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In the recent "prisoner swap" between China and Canada, it has been claimed that besides the obvious timing of the flights, the Chinese conditions for the release of Michael Spavor and Michael Kovrig match those of Meng:

“What’s bizarre about it is that their conditions for release match Meng’s exactly, almost word for word,” said Stephanie Carvin, associate professor of international relations at Carleton University.

However, it's not clear how one can be certain of this since much of the legal paperwork hasn't been made public, as far as I can tell. Have other sources looked at the paperwork and come with the same conclusion?

I find a little hard to believe because (1) one side (China) is still trying to pretend it wasn't a swap and (2) Meng agreed not to make any statements contradicting her "statement of fact" (in which she admits quite a few things incriminating Huawei) as part of the conditions of her deferred prosecution (for two years IIRC) or else prosecution against her would be resumed. I find unlikely that (even) China would have asked for something like that of Spavor, who was already convicted (11 years). Kovrig's trial was also practically over, except for sentencing, IIRC.

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    Why is it surprising that one side would copy the language used by the other side? Sep 27 at 21:57
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    And what is "obvious" about the timing of the flights? What does this timing suggest?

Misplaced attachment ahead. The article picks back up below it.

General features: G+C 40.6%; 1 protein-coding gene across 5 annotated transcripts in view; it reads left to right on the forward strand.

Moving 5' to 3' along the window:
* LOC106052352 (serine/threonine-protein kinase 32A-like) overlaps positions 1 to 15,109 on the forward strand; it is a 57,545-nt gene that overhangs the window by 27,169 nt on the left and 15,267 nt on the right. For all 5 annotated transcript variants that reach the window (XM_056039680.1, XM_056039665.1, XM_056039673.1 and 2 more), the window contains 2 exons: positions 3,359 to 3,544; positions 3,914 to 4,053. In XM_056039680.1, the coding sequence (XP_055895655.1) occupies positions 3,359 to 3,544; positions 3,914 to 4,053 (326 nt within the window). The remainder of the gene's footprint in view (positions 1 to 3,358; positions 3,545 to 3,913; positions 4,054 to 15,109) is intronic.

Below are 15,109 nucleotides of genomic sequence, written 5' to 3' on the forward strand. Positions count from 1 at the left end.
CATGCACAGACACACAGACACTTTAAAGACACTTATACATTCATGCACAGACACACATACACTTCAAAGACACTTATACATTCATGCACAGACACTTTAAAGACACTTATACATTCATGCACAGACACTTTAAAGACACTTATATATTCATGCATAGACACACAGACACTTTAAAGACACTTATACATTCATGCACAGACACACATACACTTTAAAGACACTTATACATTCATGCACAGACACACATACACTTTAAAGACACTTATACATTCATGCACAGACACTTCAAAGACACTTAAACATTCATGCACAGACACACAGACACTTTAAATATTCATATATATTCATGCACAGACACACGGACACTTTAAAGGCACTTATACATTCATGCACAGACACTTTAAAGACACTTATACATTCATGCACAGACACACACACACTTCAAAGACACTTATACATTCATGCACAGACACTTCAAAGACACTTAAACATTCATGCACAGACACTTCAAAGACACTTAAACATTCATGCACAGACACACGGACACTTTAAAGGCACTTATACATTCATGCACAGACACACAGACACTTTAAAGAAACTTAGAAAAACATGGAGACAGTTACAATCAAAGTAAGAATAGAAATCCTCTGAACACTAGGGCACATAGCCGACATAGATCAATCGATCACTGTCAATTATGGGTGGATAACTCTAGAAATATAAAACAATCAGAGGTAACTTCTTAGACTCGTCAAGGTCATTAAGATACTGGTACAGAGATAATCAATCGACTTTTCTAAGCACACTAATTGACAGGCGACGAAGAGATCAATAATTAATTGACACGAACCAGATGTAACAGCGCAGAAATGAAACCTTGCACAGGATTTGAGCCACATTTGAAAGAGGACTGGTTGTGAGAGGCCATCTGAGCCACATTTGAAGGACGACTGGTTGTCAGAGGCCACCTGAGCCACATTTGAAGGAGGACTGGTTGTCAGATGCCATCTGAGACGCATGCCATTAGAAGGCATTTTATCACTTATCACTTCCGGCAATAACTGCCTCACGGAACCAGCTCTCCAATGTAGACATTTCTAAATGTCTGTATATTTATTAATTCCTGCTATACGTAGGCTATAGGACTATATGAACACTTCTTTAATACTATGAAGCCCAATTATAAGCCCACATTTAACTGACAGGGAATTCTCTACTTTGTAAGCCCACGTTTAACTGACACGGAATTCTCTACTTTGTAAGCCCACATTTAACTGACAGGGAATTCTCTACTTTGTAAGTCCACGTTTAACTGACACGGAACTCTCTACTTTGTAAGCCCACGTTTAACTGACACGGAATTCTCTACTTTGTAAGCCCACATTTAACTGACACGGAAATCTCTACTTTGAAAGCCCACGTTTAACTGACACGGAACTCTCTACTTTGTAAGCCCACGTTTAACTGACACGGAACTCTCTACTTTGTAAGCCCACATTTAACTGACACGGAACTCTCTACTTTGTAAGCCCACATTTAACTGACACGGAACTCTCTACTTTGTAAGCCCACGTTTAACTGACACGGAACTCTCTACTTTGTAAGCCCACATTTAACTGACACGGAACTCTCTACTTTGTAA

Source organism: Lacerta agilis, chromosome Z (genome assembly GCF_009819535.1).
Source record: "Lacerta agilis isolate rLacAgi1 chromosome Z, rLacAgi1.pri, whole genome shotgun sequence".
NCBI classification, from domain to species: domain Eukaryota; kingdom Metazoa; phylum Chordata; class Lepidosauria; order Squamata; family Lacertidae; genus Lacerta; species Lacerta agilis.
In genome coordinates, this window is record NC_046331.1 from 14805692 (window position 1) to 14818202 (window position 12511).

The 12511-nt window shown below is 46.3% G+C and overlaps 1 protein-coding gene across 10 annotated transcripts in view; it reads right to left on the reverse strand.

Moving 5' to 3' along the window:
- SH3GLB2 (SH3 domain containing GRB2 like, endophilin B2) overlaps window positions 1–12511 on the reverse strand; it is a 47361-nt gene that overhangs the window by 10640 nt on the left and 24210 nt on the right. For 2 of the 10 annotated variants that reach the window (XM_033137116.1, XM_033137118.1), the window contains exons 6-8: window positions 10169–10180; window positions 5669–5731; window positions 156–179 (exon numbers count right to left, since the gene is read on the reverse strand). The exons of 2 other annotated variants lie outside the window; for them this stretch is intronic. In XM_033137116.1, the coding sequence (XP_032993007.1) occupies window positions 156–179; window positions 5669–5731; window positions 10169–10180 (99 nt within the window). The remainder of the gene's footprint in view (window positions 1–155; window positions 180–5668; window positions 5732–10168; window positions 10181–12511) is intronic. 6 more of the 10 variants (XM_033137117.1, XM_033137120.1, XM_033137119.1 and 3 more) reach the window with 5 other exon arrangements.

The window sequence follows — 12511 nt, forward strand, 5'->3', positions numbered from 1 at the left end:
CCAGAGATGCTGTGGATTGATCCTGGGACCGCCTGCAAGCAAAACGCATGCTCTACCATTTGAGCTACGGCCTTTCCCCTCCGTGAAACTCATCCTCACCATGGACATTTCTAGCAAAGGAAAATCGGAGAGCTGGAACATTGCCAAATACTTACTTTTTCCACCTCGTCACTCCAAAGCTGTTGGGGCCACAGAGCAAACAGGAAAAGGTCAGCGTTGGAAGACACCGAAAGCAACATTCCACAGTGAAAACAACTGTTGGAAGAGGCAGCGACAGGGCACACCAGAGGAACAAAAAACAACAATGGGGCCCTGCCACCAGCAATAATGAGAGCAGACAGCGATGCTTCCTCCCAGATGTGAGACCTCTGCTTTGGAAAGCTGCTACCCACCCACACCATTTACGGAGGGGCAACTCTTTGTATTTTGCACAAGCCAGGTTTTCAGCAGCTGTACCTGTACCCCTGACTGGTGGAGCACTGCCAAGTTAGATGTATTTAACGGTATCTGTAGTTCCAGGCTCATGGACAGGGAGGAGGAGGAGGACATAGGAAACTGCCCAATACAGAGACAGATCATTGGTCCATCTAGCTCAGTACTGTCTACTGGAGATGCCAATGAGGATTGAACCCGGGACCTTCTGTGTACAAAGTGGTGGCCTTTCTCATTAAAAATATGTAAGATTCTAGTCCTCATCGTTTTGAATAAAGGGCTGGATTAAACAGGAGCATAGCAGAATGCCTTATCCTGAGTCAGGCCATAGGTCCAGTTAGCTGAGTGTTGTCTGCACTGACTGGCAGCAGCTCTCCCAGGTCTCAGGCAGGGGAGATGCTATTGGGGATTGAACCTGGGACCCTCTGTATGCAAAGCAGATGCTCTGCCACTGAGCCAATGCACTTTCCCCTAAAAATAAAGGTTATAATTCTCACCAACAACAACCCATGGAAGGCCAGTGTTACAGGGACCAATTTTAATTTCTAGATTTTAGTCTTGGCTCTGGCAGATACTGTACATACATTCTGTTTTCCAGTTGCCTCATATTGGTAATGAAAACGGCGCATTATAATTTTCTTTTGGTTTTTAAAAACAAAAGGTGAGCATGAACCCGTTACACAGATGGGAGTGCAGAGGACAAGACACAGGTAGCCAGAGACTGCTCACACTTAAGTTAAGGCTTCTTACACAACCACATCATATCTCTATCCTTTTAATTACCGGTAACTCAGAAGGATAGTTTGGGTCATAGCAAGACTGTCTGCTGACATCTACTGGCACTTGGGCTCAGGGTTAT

– npst
    Sep 28 at 8:49
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    @npst From what I've heard on the radio here in Toronto, the angle is that this is unofficially but obviously an exchange. The reason that's interesting is that there appears to be no reason for holding the two Michaels for anything they did themselves; hence, their release coordinated with Meng's looks like a hostage-taking. If so, it raises the question of what two civilized allies are doing taking each other's citizens hostage. (Of course, the Canadian side says Meng was not a hostage, but a criminal, and besides, the Michaels were detained after her, as if in retaliation.) Sep 28 at 10:24
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    Note that the Chinese are also selling it as a coincidence. "Their case is entirely different." Also, from their side, the two Michaels are charged with espionage, but from the point of view espoused by Canadian media, that's "intentional gaslighting": phrase used on CBC yesterday. So the question is whether they were kidnapped as a hostage exchange or whether the official narrative of two independent criminal investigations is correct. Flight timing and mirrored language suggests the former (goes the argument). Sep 28 at 10:33
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    Ah, I see. From what i read on the media I always understood it was a "real" exchange, not an unofficial one
    – npst
    Sep 28 at 10:42

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